Single-Deck Blackjack: Dealer Stands Soft 17
Single-deck blackjack which is played with only one standard deck of cards and the dealer stands on a soft 17.
In a single deck blackjack game, cards are always dealt face down for the initial hand. Subsequent cards will be dealt face up. It’s important for you to learn the basics of blackjack strategy before heading to the casino to play, whether you want to try a few rounds for fun or to learn to be an expert card counter. Single deck blackjack’s rules and conditions may vary according to the casino where you play.
In blackjack terminology, “soft 17” is a hand composed of a Six plus an Ace counted as 11 points, giving a total of 17. “Hard 17” is a hand that adds up to 17 points, not including an Ace counted as 11 (for example, a Seven plus a King).
In some versions of blackjack, the dealer hits on soft 17. In others, he stands on both hard and soft 17. To double check the rule for the version you are playing, you can check the blackjack table layout. There you will see written either: “Dealer Hits Soft 17” or “Dealer Must Stand on all 17,” and this will give you your answer. When the dealer hits on soft 17, there will be a small increase in the house edge.
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Single-Deck Blackjack Strategy Chart - Dealer Stands on a Soft 17
Blackjack Player's Choices
Once the cards have been dealt, you will choose which of the following actions to take: hit, stand, pair splitting, doubling down, even money or surrendering.
Hit: If you opt to be dealt another card, signal to the dealer by either beckoning to him or her with your finger or using that same finger to tap the table behind your current card pile. You might end up with a hand totaling over 21 points, in which case you will “bust,” losing your cards and your wager.
Stand: You may find that your first 2 cards produce a very strong hand. To show that you do not wish to be dealt any more cards, turn your cards in a horizontal direction or wave your hand over them.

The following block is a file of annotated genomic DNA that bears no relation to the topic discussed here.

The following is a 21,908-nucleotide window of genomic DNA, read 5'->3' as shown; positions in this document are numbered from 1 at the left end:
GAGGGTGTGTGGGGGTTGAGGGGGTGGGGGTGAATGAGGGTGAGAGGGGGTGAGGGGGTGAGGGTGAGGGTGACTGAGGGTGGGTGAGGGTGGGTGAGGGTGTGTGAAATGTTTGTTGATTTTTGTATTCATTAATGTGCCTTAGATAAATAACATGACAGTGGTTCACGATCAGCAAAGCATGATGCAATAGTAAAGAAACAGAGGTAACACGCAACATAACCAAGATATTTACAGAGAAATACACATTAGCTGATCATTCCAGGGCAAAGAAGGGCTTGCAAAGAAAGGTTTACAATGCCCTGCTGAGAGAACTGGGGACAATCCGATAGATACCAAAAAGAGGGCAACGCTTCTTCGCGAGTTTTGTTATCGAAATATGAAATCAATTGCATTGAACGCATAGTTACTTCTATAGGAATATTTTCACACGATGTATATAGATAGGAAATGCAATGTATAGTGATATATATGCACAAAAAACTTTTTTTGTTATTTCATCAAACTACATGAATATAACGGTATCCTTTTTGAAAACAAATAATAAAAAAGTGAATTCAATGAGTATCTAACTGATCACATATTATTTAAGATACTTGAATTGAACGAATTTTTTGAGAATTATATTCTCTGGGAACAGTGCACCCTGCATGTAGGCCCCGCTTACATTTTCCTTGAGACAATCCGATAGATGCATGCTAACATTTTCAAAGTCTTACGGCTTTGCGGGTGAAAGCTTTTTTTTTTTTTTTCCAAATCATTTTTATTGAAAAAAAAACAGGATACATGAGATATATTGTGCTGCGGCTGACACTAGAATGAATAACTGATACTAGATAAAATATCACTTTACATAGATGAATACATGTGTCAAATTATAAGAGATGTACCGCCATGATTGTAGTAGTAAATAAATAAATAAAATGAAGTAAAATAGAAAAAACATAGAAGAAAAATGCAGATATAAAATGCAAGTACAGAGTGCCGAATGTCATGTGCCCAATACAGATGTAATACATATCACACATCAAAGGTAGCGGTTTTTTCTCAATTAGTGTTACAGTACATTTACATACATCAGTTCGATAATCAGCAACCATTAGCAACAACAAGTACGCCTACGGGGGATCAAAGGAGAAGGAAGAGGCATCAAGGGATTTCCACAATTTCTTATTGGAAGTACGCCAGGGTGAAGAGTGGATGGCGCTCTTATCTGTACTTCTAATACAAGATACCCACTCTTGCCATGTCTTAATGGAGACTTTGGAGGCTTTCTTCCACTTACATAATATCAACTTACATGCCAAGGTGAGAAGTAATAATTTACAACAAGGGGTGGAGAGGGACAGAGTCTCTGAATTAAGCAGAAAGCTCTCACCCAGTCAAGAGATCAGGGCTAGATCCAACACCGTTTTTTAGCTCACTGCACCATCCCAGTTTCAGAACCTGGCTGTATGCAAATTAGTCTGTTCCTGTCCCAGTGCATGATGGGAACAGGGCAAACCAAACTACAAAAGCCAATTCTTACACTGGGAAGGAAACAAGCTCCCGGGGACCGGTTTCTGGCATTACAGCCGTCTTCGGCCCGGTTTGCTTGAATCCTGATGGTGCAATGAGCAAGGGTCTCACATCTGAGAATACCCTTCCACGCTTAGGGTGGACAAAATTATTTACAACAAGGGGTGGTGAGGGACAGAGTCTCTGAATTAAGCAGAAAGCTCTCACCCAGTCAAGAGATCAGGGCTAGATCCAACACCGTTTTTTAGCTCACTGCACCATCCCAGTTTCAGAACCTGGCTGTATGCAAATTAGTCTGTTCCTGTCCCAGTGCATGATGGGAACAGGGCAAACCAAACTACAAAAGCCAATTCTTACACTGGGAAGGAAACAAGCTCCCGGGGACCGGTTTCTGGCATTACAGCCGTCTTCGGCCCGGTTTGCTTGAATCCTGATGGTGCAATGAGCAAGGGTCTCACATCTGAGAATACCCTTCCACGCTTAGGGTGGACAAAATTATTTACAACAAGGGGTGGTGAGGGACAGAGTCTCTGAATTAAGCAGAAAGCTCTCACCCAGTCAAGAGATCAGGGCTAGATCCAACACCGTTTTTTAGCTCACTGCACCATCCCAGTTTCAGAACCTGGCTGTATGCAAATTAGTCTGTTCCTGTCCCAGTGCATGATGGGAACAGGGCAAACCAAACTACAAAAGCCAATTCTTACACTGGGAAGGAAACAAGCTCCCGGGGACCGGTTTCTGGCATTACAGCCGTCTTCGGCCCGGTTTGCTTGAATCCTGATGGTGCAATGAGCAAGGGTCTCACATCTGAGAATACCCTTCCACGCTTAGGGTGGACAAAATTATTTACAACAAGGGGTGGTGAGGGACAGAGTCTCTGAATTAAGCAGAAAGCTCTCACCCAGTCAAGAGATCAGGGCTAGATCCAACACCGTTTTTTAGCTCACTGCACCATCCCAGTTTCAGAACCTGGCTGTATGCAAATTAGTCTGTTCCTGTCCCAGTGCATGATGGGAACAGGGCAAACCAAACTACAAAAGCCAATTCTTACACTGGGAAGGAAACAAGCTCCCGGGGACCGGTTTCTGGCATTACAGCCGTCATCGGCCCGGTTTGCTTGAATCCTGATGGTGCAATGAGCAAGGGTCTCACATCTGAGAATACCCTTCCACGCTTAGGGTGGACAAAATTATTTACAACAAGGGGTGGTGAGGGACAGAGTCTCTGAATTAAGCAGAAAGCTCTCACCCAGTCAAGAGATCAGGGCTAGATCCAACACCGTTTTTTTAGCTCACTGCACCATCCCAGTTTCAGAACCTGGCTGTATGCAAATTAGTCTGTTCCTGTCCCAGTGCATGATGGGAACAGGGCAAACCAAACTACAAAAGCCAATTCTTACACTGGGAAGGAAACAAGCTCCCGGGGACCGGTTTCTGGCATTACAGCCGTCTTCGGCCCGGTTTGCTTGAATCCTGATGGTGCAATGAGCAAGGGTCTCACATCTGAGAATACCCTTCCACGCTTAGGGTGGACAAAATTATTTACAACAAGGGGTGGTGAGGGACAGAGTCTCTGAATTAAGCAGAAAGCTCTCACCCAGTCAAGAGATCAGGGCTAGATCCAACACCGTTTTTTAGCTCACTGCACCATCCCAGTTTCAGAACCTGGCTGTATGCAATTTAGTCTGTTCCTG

Pair Splitting: When the initial deal gives you a pair, you can split up the cards to start 2 new hands. You’ll need to place a second bet, equal to your first, and after that you will be dealt a second card for each of your hands. In accordance with the classic blackjack rules, you cannot split 2 cards that are pairs in terms of point value only (face cards and Tens) nor may you resplit pairs.
However, some casinos play differently and do allow pairs of equal point value to be split (although this would mean breaking up a hand that is already worth 20 points – usually not a good idea). They may also permit resplitting of pairs, endlessly or in a more limited fashion.
It is nearly universally accepted that splitting a pair of Aces is strategically wise. Note that you can only hit once on each new hand formed in this manner.
Doubling Down: Your initial hand may put in such a strong position that you would like to double your bet. If so, put another chip beside the chip that marks your original bet. You will be allowed to hit just one more time. Depending on your casino, this doubled wager may be permitted only if you have an initial hand total of 10 or 11 points.
Surrendering (“Late Surrender”): A weak initial hand might convince you to drop out of the current round. Some casino rules will let you do so, losing only half your original wager, after the dealer has checked his cards looking for blackjack. In some rare cases, you can surrender even before the dealer has examined his hole card.
Even Money (Insurance): When a player has blackjack and sees that the dealer has an Ace as up card, he may wish to go for even money before the dealer checks his hole card, which insures that he will receive a yield of 1:1. Strategy mavens are almost universally opposed to blackjack insurance.
Presently growing in popularity, blackjack has the power to excite and intrigue players of all levels, whether beginner or pro.
This website provides strategies for playing blackjack, which are meant to be taken as lighthearted suggestions only. Please be aware that there are no foolproof strategies for winning at blackjack. Play responsibly, remembering that the house will always win in the end.
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